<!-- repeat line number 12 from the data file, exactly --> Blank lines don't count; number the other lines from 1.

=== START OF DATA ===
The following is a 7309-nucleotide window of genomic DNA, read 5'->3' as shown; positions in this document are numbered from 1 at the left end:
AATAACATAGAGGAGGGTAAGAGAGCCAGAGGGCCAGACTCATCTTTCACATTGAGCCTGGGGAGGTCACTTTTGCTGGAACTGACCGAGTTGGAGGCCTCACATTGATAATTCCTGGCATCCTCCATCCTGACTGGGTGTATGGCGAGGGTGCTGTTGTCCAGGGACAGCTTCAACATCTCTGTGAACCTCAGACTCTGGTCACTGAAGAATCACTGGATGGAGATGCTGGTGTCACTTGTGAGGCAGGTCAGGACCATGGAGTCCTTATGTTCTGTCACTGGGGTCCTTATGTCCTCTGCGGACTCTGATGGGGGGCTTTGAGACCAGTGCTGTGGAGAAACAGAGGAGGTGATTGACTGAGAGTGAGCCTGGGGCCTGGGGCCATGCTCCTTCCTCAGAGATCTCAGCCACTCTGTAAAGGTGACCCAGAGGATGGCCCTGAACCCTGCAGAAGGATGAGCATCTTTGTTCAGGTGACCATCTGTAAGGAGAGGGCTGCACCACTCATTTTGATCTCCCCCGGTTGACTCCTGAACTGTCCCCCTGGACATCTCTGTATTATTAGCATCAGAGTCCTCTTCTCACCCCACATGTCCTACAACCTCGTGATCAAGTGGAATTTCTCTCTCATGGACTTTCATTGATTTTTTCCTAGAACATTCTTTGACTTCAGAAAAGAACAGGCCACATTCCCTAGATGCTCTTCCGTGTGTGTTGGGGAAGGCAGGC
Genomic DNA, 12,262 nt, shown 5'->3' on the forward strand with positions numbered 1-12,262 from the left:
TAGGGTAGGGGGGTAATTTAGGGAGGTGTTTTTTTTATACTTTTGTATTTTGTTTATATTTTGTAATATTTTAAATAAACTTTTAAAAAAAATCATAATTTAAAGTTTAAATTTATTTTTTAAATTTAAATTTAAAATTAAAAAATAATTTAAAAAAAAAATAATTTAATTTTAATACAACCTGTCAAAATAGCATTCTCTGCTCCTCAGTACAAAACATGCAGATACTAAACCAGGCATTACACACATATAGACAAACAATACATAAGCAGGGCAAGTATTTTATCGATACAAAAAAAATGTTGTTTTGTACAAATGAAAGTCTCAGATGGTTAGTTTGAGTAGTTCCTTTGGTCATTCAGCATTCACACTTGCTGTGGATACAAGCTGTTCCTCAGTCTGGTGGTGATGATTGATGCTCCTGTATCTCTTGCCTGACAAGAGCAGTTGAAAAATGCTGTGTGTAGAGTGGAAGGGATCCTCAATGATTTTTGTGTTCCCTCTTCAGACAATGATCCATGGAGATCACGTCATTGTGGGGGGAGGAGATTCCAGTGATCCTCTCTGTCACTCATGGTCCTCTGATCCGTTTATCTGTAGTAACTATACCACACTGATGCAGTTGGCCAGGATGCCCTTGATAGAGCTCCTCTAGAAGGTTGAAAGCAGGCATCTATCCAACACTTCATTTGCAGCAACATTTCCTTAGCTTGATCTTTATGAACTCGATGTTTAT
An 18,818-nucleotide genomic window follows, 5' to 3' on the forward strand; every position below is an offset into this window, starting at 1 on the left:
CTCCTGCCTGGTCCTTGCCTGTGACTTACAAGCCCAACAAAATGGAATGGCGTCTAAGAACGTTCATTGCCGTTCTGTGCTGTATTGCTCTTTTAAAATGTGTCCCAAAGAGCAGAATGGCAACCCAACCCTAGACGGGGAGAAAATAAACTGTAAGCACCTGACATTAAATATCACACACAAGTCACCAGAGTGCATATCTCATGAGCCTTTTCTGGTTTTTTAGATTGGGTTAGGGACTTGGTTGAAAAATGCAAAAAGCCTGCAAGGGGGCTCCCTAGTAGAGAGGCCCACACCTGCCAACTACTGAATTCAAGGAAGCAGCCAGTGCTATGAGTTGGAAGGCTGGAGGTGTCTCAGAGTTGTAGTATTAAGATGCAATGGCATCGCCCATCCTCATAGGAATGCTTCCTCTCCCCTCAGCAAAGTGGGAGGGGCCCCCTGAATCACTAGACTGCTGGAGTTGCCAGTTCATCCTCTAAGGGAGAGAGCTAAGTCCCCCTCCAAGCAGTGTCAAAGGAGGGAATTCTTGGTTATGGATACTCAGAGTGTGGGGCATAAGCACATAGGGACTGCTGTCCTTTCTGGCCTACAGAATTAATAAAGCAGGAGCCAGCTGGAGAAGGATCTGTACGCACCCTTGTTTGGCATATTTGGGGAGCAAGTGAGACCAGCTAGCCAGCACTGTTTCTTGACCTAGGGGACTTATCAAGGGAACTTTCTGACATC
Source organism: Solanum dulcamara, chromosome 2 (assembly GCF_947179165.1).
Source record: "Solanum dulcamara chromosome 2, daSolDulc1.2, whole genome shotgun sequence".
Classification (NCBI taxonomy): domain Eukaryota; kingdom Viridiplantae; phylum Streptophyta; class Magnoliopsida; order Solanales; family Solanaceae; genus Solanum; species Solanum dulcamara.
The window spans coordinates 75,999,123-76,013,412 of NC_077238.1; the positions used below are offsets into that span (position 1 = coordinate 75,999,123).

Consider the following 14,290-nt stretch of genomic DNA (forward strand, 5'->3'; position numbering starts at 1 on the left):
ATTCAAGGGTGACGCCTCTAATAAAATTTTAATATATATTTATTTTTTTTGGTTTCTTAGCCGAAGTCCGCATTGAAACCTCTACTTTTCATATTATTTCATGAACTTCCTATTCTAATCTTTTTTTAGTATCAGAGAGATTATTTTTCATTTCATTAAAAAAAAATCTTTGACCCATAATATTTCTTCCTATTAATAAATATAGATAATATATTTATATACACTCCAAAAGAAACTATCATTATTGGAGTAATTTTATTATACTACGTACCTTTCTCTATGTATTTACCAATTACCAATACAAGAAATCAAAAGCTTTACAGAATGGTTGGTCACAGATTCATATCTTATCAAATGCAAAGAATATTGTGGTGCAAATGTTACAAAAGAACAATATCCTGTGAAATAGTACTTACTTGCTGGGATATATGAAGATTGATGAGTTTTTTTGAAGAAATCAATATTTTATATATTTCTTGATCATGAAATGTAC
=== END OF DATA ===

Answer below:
ATTCAAGGGTGACGCCTCTAATAAAATTTTAATATATATTTATTTTTTTTGGTTTCTTAGCCGAAGTCCGCATTGAAACCTCTACTTTTCATATTATTTCATGAACTTCCTATTCTAATCTTTTTTTAGTATCAGAGAGATTATTTTTCATTTCATTAAAAAAAAATCTTTGACCCATAATATTTCTTCCTATTAATAAATATAGATAATATATTTATATACACTCCAAAAGAAACTATCATTATTGGAGTAATTTTATTATACTACGTACCTTTCTCTATGTATTTACCAATTACCAATACAAGAAATCAAAAGCTTTACAGAATGGTTGGTCACAGATTCATATCTTATCAAATGCAAAGAATATTGTGGTGCAAATGTTACAAAAGAACAATATCCTGTGAAATAGTACTTACTTGCTGGGATATATGAAGATTGATGAGTTTTTTTGAAGAAATCAATATTTTATATATTTCTTGATCATGAAATGTAC